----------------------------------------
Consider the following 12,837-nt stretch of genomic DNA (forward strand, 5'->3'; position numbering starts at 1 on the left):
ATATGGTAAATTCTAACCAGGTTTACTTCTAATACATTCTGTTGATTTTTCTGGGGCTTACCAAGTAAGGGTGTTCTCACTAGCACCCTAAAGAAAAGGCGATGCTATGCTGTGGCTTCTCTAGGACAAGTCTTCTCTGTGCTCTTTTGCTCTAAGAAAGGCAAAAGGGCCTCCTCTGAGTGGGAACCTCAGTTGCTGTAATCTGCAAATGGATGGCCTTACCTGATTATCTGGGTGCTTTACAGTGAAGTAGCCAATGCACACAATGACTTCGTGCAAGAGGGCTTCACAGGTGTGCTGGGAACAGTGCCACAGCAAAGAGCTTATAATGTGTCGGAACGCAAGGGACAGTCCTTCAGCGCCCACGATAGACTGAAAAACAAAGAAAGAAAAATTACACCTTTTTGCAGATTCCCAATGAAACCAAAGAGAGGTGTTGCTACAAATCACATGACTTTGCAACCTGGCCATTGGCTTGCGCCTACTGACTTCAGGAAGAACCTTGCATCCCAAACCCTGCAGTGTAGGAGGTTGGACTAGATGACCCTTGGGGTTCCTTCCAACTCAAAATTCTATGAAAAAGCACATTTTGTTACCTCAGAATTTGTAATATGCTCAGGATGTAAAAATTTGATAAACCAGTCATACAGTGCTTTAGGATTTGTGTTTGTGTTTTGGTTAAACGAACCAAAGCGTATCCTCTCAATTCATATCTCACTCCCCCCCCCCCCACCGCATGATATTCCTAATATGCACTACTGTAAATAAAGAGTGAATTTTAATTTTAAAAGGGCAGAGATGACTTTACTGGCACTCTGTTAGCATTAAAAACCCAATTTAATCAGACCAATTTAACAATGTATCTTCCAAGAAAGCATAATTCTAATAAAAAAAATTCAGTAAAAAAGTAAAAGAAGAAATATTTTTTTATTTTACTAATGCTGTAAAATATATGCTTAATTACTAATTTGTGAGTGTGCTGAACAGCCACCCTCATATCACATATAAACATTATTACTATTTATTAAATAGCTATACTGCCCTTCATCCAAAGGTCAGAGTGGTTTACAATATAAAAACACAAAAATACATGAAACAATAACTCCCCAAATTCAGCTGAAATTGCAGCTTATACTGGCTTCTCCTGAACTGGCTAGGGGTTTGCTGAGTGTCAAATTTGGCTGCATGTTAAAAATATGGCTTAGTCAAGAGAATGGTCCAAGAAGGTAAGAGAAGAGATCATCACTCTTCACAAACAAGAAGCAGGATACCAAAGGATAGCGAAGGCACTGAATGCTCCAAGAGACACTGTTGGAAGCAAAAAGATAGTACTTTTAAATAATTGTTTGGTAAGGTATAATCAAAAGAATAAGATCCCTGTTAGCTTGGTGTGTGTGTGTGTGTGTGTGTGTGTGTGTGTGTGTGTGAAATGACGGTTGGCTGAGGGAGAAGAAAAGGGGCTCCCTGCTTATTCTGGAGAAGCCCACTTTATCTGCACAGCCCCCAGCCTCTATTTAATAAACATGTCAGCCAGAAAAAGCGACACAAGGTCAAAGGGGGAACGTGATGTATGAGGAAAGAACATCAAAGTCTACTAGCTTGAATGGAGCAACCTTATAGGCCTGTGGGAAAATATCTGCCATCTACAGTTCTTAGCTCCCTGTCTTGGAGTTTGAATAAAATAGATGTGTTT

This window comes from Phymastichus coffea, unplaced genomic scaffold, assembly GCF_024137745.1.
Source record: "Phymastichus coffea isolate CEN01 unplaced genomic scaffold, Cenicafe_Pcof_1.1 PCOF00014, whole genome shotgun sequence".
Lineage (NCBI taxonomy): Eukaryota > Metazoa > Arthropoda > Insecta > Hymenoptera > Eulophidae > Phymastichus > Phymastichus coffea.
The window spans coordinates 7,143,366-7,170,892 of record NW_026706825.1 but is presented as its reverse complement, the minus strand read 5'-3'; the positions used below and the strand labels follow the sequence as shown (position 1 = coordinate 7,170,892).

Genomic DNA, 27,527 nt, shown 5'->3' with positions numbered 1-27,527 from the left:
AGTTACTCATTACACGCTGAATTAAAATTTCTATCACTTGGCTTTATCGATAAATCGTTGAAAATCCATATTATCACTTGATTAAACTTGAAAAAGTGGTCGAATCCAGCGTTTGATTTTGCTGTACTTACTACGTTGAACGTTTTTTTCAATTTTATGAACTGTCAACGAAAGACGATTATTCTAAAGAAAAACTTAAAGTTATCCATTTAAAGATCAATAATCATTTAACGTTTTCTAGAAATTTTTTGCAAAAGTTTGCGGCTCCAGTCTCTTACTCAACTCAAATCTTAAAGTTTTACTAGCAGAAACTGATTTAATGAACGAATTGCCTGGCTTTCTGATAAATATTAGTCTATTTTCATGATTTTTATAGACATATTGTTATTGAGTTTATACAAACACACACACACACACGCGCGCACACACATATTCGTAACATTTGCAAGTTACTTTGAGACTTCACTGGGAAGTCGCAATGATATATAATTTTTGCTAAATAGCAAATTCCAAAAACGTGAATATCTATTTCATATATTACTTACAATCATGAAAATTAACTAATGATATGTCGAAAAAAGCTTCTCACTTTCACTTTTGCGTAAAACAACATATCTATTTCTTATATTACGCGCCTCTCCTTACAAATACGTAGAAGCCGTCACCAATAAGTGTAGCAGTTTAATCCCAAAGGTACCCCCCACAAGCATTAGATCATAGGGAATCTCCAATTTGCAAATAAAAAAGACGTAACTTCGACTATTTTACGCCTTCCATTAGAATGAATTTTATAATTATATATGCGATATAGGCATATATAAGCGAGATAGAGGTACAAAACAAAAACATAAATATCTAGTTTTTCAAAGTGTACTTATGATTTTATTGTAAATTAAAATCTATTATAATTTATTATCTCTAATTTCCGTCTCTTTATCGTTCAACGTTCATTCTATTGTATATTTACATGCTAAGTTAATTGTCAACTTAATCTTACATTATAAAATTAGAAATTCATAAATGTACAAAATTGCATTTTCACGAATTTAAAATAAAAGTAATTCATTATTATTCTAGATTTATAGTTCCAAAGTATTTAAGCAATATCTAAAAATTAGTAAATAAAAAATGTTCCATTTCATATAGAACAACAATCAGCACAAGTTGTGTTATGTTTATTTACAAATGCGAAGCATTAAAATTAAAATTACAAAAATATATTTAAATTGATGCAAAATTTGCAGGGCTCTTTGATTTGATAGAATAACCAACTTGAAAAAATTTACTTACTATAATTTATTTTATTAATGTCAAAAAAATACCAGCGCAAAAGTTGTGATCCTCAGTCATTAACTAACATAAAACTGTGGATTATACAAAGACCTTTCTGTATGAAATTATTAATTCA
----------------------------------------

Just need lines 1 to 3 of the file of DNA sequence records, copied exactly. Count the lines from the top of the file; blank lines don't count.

Consider the following 12,837-nt stretch of genomic DNA (forward strand, 5'->3'; position numbering starts at 1 on the left):
ATATGGTAAATTCTAACCAGGTTTACTTCTAATACATTCTGTTGATTTTTCTGGGGCTTACCAAGTAAGGGTGTTCTCACTAGCACCCTAAAGAAAAGGCGATGCTATGCTGTGGCTTCTCTAGGACAAGTCTTCTCTGTGCTCTTTTGCTCTAAGAAAGGCAAAAGGGCCTCCTCTGAGTGGGAACCTCAGTTGCTGTAATCTGCAAATGGATGGCCTTACCTGATTATCTGGGTGCTTTACAGTGAAGTAGCCAATGCACACAATGACTTCGTGCAAGAGGGCTTCACAGGTGTGCTGGGAACAGTGCCACAGCAAAGAGCTTATAATGTGTCGGAACGCAAGGGACAGTCCTTCAGCGCCCACGATAGACTGAAAAACAAAGAAAGAAAAATTACACCTTTTTGCAGATTCCCAATGAAACCAAAGAGAGGTGTTGCTACAAATCACATGACTTTGCAACCTGGCCATTGGCTTGCGCCTACTGACTTCAGGAAGAACCTTGCATCCCAAACCCTGCAGTGTAGGAGGTTGGACTAGATGACCCTTGGGGTTCCTTCCAACTCAAAATTCTATGAAAAAGCACATTTTGTTACCTCAGAATTTGTAATATGCTCAGGATGTAAAAATTTGATAAACCAGTCATACAGTGCTTTAGGATTTGTGTTTGTGTTTTGGTTAAACGAACCAAAGCGTATCCTCTCAATTCATATCTCACTCCCCCCCCCCCCACCGCATGATATTCCTAATATGCACTACTGTAAATAAAGAGTGAATTTTAATTTTAAAAGGGCAGAGATGACTTTACTGGCACTCTGTTAGCATTAAAAACCCAATTTAATCAGACCAATTTAACAATGTATCTTCCAAGAAAGCATAATTCTAATAAAAAAAATTCAGTAAAAAAGTAAAAGAAGAAATATTTTTTTATTTTACTAATGCTGTAAAATATATGCTTAATTACTAATTTGTGAGTGTGCTGAACAGCCACCCTCATATCACATATAAACATTATTACTATTTATTAAATAGCTATACTGCCCTTCATCCAAAGGTCAGAGTGGTTTACAATATAAAAACACAAAAATACATGAAACAATAACTCCCCAAATTCAGCTGAAATTGCAGCTTATACTGGCTTCTCCTGAACTGGCTAGGGGTTTGCTGAGTGTCAAATTTGGCTGCATGTTAAAAATATGGCTTAGTCAAGAGAATGGTCCAAGAAGGTAAGAGAAGAGATCATCACTCTTCACAAACAAGAAGCAGGATACCAAAGGATAGCGAAGGCACTGAATGCTCCAAGAGACACTGTTGGAAGCAAAAAGATAGTACTTTTAAATAATTGTTTGGTAAGGTATAATCAAAAGAATAAGATCCCTGTTAGCTTGGTGTGTGTGTGTGTGTGTGTGTGTGTGTGTGTGTGTGTGAAATGACGGTTGGCTGAGGGAGAAGAAAAGGGGCTCCCTGCTTATTCTGGAGAAGCCCACTTTATCTGCACAGCCCCCAGCCTCTATTTAATAAACATGTCAGCCAGAAAAAGCGACACAAGGTCAAAGGGGGAACGTGATGTATGAGGAAAGAACATCAAAGTCTACTAGCTTGAATGGAGCAACCTTATAGGCCTGTGGGAAAATATCTGCCATCTACAGTTCTTAGCTCCCTGTCTTGGAGTTTGAATAAAATAGATGTGTTT

This window comes from Phymastichus coffea, unplaced genomic scaffold, assembly GCF_024137745.1.